Commetary on the Word of Life:

Lord to whom shall we go? You have the words of eternal life
(Jn 6:68)

To the crowds that followed him, Jesus spoke about the kingdom of God (see Lk 9:11). He used simple words, parables taken from everyday life, and yet his words had a special fascination. People were struck by his teaching because he taught with authority, unlike the scribes. Even the temple guards who went to arrest him, when asked by the chief priests and Pharisees why they had not carried out their orders, replied: ‘Never has anyone spoken like this!’ (Jn 7:46).

John’s gospel also tells of conversations full of light that Jesus had with individuals, such as Nicodemus and the Samaritan woman. Jesus explained things still more deeply to his Apostles and he spoke openly of the Father and of heavenly things, without using figures of speech. His words convinced them and they did not draw back even when they did not fully understand or when his words seemed too demanding.

‘This teaching is difficult,’ (Jn 6:60) some of his disciples remarked, when they heard him say that he would give them his body to eat and his blood to drink.

Seeing that many of his disciples pulled back and no longer went with him, Jesus said to the Twelve Apostles: ‘Do you also wish to go away?’ (Jn 6:67)

Peter, who by now was tied to him forever and who had been fascinated by the words he had heard from Jesus since the day they met, replied on behalf of them all:

Lord to whom shall we go? You have the words of eternal life.

Peter had understood that the words of his Teacher were different from those of other teachers. Their words came from the earth and returned to the earth; they belonged to and had the destiny of the earth. Jesus’ words are spirit and life because they come from heaven: a light that comes down from Above and has the power of Above. His words have a quality and a depth that other words do not have, whether they be philosophical, political, or poetic. They are ‘words of eternal life’ (Jn 6:68), because they contain, express, communicate the fullness of the life that never ends since it is the very life of God.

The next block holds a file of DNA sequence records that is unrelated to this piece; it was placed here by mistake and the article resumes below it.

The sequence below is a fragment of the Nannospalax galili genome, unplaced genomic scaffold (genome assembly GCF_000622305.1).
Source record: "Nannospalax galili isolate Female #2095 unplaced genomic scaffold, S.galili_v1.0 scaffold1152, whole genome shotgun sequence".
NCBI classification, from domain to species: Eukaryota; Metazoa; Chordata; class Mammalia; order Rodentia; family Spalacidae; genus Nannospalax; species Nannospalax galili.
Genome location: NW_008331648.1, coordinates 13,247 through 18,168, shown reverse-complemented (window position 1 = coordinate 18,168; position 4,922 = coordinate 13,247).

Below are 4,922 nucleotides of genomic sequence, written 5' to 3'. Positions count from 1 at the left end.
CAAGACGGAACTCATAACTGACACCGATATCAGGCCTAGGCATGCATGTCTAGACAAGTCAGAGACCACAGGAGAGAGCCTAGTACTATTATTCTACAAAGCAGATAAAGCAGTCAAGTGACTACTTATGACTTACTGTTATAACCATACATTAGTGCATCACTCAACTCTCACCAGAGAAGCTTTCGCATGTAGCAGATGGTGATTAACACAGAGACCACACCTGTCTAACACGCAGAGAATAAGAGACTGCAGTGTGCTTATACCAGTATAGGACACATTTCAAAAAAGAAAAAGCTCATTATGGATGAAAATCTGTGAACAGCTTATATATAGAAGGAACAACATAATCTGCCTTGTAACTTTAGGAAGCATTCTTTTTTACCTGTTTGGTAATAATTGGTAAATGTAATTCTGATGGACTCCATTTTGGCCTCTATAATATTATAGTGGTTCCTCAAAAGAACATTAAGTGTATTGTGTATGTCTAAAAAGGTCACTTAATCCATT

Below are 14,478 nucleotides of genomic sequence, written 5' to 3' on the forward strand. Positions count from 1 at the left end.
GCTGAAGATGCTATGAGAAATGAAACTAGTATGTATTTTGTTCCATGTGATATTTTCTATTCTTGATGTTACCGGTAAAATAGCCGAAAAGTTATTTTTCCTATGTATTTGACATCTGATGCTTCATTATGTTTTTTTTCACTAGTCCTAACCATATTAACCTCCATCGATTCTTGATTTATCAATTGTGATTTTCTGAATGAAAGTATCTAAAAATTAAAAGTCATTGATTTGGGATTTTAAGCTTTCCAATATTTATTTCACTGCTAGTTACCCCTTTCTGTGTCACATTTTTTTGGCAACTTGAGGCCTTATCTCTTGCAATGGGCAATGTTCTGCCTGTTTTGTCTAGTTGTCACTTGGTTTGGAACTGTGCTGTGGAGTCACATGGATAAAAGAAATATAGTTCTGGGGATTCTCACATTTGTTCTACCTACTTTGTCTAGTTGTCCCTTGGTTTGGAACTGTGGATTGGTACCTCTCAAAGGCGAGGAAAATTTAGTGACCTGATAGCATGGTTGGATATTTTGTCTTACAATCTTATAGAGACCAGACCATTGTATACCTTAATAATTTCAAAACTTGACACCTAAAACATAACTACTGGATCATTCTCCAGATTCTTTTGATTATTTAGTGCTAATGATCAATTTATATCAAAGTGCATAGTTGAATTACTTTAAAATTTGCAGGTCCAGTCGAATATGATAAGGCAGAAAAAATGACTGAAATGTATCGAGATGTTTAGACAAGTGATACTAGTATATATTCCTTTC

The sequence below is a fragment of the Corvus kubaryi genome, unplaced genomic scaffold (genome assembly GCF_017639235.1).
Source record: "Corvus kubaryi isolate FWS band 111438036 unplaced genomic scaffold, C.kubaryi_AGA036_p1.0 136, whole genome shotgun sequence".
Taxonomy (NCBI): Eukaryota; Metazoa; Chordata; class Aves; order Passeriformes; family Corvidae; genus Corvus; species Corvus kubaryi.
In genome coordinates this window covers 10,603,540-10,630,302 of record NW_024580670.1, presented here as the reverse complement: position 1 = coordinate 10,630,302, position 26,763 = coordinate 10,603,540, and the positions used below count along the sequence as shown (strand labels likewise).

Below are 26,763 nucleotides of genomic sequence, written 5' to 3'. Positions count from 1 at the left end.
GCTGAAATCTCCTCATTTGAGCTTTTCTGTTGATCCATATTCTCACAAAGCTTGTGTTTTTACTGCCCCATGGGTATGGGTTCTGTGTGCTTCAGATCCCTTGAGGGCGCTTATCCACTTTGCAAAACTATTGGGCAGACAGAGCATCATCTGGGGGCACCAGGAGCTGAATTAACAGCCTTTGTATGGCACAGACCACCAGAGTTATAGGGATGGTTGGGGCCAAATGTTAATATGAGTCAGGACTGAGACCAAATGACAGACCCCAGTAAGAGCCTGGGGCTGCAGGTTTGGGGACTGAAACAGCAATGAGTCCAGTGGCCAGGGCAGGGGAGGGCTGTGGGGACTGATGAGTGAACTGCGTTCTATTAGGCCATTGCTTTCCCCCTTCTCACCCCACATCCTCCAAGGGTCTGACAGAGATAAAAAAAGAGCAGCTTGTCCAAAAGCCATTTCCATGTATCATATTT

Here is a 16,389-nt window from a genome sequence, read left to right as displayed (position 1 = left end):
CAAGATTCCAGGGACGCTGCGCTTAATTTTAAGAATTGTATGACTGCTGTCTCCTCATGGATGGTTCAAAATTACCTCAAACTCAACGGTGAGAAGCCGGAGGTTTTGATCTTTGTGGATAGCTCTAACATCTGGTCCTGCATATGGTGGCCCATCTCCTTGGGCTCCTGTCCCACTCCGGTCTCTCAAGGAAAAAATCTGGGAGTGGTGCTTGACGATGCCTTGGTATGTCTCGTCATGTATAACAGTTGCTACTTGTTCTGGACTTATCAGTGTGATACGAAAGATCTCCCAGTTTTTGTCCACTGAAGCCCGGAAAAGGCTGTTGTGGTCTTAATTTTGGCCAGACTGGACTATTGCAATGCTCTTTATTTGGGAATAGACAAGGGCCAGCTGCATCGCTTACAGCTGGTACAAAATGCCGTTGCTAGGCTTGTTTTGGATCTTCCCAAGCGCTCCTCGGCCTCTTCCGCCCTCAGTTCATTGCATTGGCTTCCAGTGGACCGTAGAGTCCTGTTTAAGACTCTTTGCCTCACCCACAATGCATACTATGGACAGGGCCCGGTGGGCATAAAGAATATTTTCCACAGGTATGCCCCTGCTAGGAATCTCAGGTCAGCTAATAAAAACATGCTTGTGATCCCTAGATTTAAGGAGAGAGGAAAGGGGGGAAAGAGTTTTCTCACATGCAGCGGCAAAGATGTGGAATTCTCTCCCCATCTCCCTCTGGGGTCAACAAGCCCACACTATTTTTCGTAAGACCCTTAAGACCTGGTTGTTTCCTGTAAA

Jesus is risen and lives, and his words, although spoken in the past, are not merely a memory, but words he addresses today to all of us and to each person in every time and culture: they are universal, eternal words.

The words of Jesus! They must have been his greatest art, as it were. The Word who speaks in human words: what content, what intensity, what expression, what a voice!

Basil the Great[1] tells, for example, how ‘once upon a time, like a man roused from deep sleep, I turned my eyes to the marvellous light of the truth of the Gospel, and I perceived the uselessness of “the wisdom of the princes of this world.”’[2]

Thérèse of Lisieux in a letter of 9 May 1897 wrote: ‘Sometimes, when I read books in which perfection is put before us ... my poor little head is quickly fatigued. I  close the learned treatise, which tires my brain and dries up my heart, and I turn to the Sacred Scriptures. Then all becomes clear and light – a single word opens out infinite vistas, perfection appears easy’.[3]

Yes, divine words satisfy the spirit which is made for the infinite; they give inner light not only to the mind, but to the whole of our being, because they are light, love and life. They give peace – the kind Jesus calls his own: ‘my peace’ – also in moments of anxiety and anguish. They give complete joy, even in the midst of the pain that at times torments the soul. They give strength, especially in the face of dismay and discouragement. They set us free, because they open the path to Truth.

Lord to whom shall we go? You have the words of eternal life

The Word of Life this month reminds us that the only Teacher we want to follow is Jesus, even when his words may seem hard or too demanding. This means to be honest at work, to forgive, to be at the service of others rather than think selfishly of ourselves, to remain faithful in our family life, to help a terminally ill person without yielding to the idea of euthanasia…

There are many ‘teachers’ who invite us to adopt easy solutions, to make compromises. We want to listen to the one Teacher and follow him, who alone speaks the truth and who has ‘words of eternal life’. Like this we too can repeat these words of Peter.

In this Lenten season, as we prepare for the great celebration of the resurrection, we must truly join the school of the one Teacher and become his disciples. A passionate love for the word of God must come to life in us too. Let’s be ready to welcome it when it is proclaimed in church, let’s read it, study it, meditate on it…

But above all we are called to live it, as scripture itself teaches: ‘Be doers of the word, and not merely hearers who deceive themselves’ (Jas 1:22). That is why each month we focus on one word in particular, letting it penetrate us, mould us, ‘live us’. By living one word of Jesus we live the entire Gospel, because in each word of his he gives the whole of himself, he himself comes to live in us. It is like a drop of the divine wisdom that belongs to him, the Risen One, which slowly sinks into the depths of us and replaces our way of thinking, wanting and acting in all the circumstances of life.

Chiara Lubich


1 Basil (330-379), Bishop of Caesaria, one of the Fathers of the Church.

2 Epistle CCXXIII, 2

3 (trans. revise)


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